The biggest thing that I learned from the Warrior Mom Conference was that I am not alone. This may sound silly to you since I’m the one who is usually spouting statistics and admonishing my readers to reach out because we’re all in this together. Or you may completely understand how even though you know all of the numbers you can feel this marrow deep loneliness in the middle of your day.
Depression lies. I don’t remember where I heard this the first time, but I do remember my therapist saying it to me. “Yes, but it lies really well!”, was my reply. Anxiety lies too. OCD lies. Psychosis has a PhD in lying. They each make you think that you are alone, that you are the only one for whom it is this bad, for whom it is like this. Other mothers can do all of the things you can’t and they do them expertly. Other mothers are worthy and their children love them.
Suddenly I was surrounded by mothers JUST LIKE ME. We had all been lied to and betrayed by our own minds and bodies. It is the deepest betrayal there is. Suddenly you lose all faith in yourself at the time when everyone is telling you to trust your instincts. How can that not make you feel alone, alien and cast out? And yet there we were.
In this corner a mom talked about how she was still unsure that her six year old loved her. Even though they said it every day.
At this table women were laughing about the intrusive thoughts that used to leave them shaking and crying. Yeah, I said it, THEY LAUGHED.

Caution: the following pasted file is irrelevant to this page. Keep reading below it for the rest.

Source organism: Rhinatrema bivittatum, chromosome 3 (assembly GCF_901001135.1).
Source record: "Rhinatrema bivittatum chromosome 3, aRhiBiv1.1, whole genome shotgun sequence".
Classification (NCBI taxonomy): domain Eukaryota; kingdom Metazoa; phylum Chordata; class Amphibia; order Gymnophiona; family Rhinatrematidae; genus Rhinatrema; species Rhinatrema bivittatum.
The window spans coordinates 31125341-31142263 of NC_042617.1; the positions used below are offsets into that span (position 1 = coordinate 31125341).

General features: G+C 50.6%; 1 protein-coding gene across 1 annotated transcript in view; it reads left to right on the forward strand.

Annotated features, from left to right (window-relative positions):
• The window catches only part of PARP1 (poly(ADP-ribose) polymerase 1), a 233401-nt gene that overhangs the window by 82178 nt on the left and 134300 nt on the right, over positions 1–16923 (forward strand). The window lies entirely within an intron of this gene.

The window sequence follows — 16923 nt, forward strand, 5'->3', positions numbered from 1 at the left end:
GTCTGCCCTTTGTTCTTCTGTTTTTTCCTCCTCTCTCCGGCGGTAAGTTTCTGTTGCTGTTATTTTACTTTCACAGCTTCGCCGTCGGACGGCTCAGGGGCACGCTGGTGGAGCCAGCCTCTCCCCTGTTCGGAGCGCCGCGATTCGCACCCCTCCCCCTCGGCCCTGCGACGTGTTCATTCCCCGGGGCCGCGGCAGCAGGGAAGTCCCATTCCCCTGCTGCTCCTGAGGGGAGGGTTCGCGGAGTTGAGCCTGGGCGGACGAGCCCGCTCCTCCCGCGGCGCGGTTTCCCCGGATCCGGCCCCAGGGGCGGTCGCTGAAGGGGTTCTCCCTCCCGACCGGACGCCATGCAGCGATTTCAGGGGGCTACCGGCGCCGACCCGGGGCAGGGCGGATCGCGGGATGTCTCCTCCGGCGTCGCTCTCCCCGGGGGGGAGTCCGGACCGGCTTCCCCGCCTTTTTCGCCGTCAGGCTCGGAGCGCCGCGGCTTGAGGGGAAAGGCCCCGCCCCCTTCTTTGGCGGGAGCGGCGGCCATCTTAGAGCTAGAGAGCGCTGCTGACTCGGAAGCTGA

Upstairs a woman sought solitude after a session really hit home and was comforted by a stranger who became a sister.
Before I went to Boston so many people asked me why I was going to spend a weekend talking about depression. Wouldn’t that be, you know, depressing?
I took the time to educate them – there is a spectrum of Maternal Mental Illness that includes Depression, Anxiety, OCD and Psychosis. And I tried to laugh off the idea that the conference would just be sad.
Honestly? I cried. I cried A LOT. I cried more than I had let myself cry since weaning from my medication. I cried more than I had let myself cry since Depression had robbed me of the ability to cry without the fear that I wouldn’t be able to stop. It felt so good. It felt so good to be able to let it all out. It didn’t scare or worry anyone when I cried, not even me. No one judged me or thought that maybe I was sick again or that I needed to be back on meds. People understood just how damn hard it is to cry when crying becomes a ‘symptom’ instead of a natural release. Hell yeah I cried. Usually I was held by more than one woman as the tears came down. Someone held my hand, someone hugged me tight, someone smoothed my hair and all of them offered me their strength even as some of them cried their own tears.
|I’m actually not crying in this picture!|
And that is the feeling that I take as I move forward. I will use the statistics that I learned. I will use the practical exercises and I will use the advice. They were all wonderful and worth the time and money. What was priceless and what can never be fully understood by those who were not there, is the depth of the hole that loneliness had carved into me and amount of love and strength that these women filled it with.
It means something else now when I say, YOU ARE NOT ALONE. What I mean is that I know, for sure, that there is a tribe of women who will open their arms to you, lift you up and hold you with wit and wisdom and love and strength. We will not let you fall and we will trust you to hold us when we need you. Mental illness lies. We are truth.
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